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Sarah B. Bush, Karen S. Karp, Jennifer Nadler, and Katie Gibbons

By examining ratios in paintings and using a free educational app, students can size up artists' use of proportional reasoning in their creations.

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Sherry L. Bair and JoAnn Cady

Solutions to a November 2013 Solve It problem are discussed, and the procedures used with problem solving are explored.

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Solve It! Lemon Tea?

little problems with big solutions

Sherry L. Bair

To elicit creative student thinking, this open-ended problem asks solvers to calculate mixtures of lemon and tea.

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Victor Mateas

Teachers can benefit from productive and manageable suggestions to align instruction to the intention of the Common Core's Standards for Mathematical Practice.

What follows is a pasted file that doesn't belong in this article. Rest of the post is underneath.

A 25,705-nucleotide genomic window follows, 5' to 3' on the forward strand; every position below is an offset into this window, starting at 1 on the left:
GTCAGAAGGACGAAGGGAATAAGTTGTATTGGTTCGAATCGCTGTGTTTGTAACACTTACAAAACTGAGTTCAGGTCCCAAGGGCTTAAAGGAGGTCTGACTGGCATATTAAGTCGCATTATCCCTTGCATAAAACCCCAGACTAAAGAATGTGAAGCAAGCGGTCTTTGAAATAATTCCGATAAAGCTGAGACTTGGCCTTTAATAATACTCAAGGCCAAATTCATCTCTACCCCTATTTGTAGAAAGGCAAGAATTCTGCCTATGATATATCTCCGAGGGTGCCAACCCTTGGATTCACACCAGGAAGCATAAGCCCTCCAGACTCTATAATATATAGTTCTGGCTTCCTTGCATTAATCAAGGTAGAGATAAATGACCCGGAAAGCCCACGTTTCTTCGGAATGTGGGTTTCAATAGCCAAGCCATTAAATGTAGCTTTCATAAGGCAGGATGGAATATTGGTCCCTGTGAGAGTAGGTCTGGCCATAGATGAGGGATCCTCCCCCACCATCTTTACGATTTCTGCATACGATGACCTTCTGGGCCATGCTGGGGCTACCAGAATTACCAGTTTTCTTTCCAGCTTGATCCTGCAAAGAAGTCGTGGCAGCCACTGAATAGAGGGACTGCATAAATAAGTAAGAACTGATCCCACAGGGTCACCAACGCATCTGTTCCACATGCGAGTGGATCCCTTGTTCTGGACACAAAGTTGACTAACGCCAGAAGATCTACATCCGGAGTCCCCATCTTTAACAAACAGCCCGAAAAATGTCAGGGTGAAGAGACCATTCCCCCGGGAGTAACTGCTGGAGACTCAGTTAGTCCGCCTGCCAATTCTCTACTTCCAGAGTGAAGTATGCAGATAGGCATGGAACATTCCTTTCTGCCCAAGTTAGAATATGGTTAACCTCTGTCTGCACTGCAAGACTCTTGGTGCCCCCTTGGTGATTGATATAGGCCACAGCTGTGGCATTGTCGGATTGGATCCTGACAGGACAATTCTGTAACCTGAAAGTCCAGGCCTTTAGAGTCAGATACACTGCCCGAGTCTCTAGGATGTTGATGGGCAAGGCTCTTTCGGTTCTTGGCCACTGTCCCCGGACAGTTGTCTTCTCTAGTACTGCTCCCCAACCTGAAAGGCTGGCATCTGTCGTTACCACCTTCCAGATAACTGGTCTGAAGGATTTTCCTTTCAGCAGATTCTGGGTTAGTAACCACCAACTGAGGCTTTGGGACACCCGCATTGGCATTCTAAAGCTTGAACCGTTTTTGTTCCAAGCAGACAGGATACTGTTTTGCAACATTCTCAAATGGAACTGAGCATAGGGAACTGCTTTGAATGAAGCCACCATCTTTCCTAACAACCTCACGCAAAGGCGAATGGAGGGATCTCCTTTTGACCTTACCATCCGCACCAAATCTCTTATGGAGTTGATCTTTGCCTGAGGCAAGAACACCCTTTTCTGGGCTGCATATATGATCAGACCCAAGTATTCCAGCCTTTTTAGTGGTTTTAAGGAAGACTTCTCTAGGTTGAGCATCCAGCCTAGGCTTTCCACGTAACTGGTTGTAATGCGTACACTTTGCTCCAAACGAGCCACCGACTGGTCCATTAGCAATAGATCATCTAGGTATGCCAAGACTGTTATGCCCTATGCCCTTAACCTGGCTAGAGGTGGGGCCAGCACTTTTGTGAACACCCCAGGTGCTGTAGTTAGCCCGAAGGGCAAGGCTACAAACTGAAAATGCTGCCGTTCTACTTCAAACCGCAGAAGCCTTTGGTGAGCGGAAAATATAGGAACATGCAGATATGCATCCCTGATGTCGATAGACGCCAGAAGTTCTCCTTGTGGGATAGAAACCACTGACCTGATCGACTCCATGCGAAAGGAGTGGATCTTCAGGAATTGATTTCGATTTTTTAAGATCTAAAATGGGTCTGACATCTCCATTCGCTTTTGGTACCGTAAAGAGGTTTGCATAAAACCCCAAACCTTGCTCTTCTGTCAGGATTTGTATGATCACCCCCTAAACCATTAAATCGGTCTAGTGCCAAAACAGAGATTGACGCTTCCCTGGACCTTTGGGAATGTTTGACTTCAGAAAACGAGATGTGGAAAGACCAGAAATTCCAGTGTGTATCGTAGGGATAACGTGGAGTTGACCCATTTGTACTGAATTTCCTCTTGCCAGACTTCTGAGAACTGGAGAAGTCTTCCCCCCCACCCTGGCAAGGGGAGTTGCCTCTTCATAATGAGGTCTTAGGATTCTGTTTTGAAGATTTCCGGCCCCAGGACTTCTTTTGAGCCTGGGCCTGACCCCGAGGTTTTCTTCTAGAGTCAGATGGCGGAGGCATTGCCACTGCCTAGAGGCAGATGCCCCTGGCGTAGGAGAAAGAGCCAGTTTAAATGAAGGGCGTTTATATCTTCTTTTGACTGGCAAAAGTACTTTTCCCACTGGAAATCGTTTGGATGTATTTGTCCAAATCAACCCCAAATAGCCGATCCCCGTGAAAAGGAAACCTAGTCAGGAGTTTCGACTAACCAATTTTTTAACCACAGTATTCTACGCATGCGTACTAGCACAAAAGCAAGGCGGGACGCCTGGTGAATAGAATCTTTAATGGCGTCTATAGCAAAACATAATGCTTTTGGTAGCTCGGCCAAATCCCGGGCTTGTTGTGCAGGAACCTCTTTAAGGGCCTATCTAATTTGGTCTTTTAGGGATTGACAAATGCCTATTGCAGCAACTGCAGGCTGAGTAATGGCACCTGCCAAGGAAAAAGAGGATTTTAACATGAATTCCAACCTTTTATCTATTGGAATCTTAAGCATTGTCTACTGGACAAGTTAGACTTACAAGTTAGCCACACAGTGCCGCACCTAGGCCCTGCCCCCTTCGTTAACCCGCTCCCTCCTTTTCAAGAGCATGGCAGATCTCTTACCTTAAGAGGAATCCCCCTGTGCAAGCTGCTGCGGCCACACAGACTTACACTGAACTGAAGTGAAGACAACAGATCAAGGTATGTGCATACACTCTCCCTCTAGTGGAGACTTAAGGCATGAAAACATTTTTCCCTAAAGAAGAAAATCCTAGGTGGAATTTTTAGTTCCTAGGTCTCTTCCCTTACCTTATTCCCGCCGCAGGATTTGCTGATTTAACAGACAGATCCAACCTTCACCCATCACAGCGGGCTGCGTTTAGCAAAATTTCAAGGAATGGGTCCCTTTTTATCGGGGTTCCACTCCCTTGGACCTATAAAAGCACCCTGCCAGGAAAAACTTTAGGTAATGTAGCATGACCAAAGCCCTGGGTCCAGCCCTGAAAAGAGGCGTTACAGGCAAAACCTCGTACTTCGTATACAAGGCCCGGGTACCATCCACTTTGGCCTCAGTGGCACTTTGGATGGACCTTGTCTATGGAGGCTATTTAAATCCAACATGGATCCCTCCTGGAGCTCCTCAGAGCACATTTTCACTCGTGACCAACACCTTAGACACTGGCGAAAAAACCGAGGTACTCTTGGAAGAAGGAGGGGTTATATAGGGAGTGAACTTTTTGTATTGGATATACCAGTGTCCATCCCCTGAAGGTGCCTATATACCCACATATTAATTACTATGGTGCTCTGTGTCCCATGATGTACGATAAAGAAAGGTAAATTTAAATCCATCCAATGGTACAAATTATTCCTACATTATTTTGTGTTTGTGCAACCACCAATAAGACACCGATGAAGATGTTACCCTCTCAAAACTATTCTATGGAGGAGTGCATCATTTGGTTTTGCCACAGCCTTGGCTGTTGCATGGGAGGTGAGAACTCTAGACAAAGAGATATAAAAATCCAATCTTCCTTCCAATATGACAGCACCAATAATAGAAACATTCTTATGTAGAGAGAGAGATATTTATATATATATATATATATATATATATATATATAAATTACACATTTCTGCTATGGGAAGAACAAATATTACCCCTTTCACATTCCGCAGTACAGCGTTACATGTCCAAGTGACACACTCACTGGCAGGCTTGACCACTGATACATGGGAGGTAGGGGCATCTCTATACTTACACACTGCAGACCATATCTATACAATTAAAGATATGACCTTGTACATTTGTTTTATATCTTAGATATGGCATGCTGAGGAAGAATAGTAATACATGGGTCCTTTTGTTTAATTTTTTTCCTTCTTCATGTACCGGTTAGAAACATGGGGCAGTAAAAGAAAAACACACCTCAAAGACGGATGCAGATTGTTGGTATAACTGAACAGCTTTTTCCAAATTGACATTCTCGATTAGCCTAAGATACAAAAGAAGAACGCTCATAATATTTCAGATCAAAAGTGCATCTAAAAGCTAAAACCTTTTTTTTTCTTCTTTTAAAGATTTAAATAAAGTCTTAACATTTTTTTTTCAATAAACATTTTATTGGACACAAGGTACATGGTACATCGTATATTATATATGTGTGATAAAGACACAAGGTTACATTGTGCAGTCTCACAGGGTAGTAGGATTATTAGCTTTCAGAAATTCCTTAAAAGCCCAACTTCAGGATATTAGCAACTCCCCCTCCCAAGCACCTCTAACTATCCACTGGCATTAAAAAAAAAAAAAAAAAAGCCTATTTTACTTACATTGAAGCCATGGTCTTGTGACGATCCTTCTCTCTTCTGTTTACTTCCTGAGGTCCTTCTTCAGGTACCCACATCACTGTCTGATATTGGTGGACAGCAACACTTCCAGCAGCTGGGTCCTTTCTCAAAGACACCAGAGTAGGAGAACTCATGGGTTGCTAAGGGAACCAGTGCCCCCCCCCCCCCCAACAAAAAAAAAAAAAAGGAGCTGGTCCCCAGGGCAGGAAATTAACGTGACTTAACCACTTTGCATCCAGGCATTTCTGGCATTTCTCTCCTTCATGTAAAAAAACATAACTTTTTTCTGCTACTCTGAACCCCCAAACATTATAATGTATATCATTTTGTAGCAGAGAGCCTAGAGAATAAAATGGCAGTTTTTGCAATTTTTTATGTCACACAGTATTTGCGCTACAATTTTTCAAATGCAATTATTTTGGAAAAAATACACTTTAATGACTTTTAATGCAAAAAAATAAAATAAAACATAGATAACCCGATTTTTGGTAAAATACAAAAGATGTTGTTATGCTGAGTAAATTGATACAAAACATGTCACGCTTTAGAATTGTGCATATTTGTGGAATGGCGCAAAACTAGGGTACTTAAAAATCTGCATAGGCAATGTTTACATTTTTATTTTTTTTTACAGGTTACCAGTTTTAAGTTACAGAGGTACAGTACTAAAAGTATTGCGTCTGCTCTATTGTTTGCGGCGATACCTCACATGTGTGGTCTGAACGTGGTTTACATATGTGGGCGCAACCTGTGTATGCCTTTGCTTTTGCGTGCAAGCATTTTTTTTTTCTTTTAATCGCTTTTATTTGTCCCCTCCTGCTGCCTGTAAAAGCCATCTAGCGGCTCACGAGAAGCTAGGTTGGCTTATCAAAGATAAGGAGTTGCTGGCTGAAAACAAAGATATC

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Joe Champion and Ann Wheeler

A classic manipulative, used since the 1960s, continues to offer opportunities for intriguing problem solving involving proportions.

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Kimberly A. Markworth

This feline-rodent problem helps preservice teachers go beyond the cross-multiplication algorithm to think about proportional relationships.

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Jill A. Cochran

An outdoor context can reel in two important mathematical ideas and catch students' misconceptions in the process.

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Jessica S. Cohen

Use strip diagrams to model and solve problems requiring proportional reasoning.

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Elizabeth T. Walker and Jeffrey S. Molisani

Multiple entry points on the road to assessing students can tell teachers if students can do math and therefore apply math to real-world problems.

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Steve Leinwand, DeAnn Huinker, and Daniel Brahier

This article provides an introduction to the six guiding principles for school mathematics and eight core mathematics teaching practices that appear in the new NCTM document, Principles to Actions: Ensuring Mathematical Success for All.